"I will be shocked if the events of this week don't result in far greater secrecy powers and far greater surveillance powers than existed previously," Glenn Greenwald told The Canadian Press on Thursday.
"I've seen it so many times where the fear and nationalism that get generated by these events render almost inevitable not just the enactment of legislation that was already pending but I'll bet new and wholly more extreme measures as well."
Greenwald, a journalist and author, chronicled Edward Snowden's revelations of extensive National Security Agency surveillance programs last year.
Shortly after Greenwald's comments, Prime Minister Stephen Harper told the Commons the "surveillance, detention and arrest" powers of the Canadian Security Intelligence Service will quickly be toughened.
"They need to be much strengthened, and I assure you, Mr. Speaker, that work — which is already underway — will be expedited," he said.
Greenwald was in Montreal to deliver a lecture at McGill University as part of a swing through several Canadian cities.
While working at the Guardian newspaper in Britain, Greenwald put the spotlight on a treasure trove of data from top-secret documents leaked by Snowden, a former National Security Agency contractor and whistleblower.
Greenwald has since become co-editor of The Intercept, which looks at security issues.
He said Canada should not be underestimated when it comes to intelligence gathering, noting it is part of the so-called "Five Eyes" alliance of countries that includes the United States, the United Kingdom, Australia and New Zealand.
"They literally want to collect and store every electronic communication activity that takes place by and between human beings everywhere in the world, which is another way of saying they want to eliminate privacy in the digital age," he said.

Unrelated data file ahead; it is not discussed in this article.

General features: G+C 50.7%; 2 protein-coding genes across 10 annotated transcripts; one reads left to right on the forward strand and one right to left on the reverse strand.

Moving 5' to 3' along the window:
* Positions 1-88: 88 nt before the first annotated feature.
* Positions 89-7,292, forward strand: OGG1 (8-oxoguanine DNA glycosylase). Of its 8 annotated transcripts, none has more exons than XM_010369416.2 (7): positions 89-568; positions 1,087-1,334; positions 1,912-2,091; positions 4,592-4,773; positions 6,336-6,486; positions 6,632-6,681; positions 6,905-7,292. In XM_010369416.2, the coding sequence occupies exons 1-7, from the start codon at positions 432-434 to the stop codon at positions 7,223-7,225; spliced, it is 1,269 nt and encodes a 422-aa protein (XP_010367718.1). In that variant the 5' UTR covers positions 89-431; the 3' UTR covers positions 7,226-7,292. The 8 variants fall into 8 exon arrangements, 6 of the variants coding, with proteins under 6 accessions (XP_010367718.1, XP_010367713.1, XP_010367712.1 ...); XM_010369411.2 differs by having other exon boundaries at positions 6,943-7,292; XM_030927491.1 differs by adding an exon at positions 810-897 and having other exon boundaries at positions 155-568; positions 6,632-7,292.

"Canada is a recipient of enormous amounts of information that come from this alliance and they are contributors of enormous amounts of information that come from this alliance."
Greenwald questioned government arguments that increased surveillance has thwarted terrorist plans, saying the avalanche of information collected may have even hindered efforts.
He said intelligence activity didn't prevent this week's killing of Canadian soldiers in Quebec and Ottawa, while the significant capabilities of the National Security Agency didn't stop the Boston Marathon bombing last year or an attempted attack on New York's Times Square in 2010.
"Once you allow a government to engage in massive surveillance, rather than targeted surveillance, they end up collecting so much information, so much data that it's impossible for them to know what it is they have," he said.
"It actually subverts the goal of counter-terrorism."
He said Canadians still have a greater risk of dying from slipping in the bathtub or getting hit by lightning than from a terrorist attack.
Greenwald acknowledged there could be some pressure from the United States for Canada to toughen its laws.
He also said Canadians have to realize that their foreign policy, such as the decision to help fight ISIL in Iraq, has consequences despite the country's peaceful reputation.
"When you have your military in other countries, if you're sending fighter jets to drop bombs on countries, that's not peaceful."
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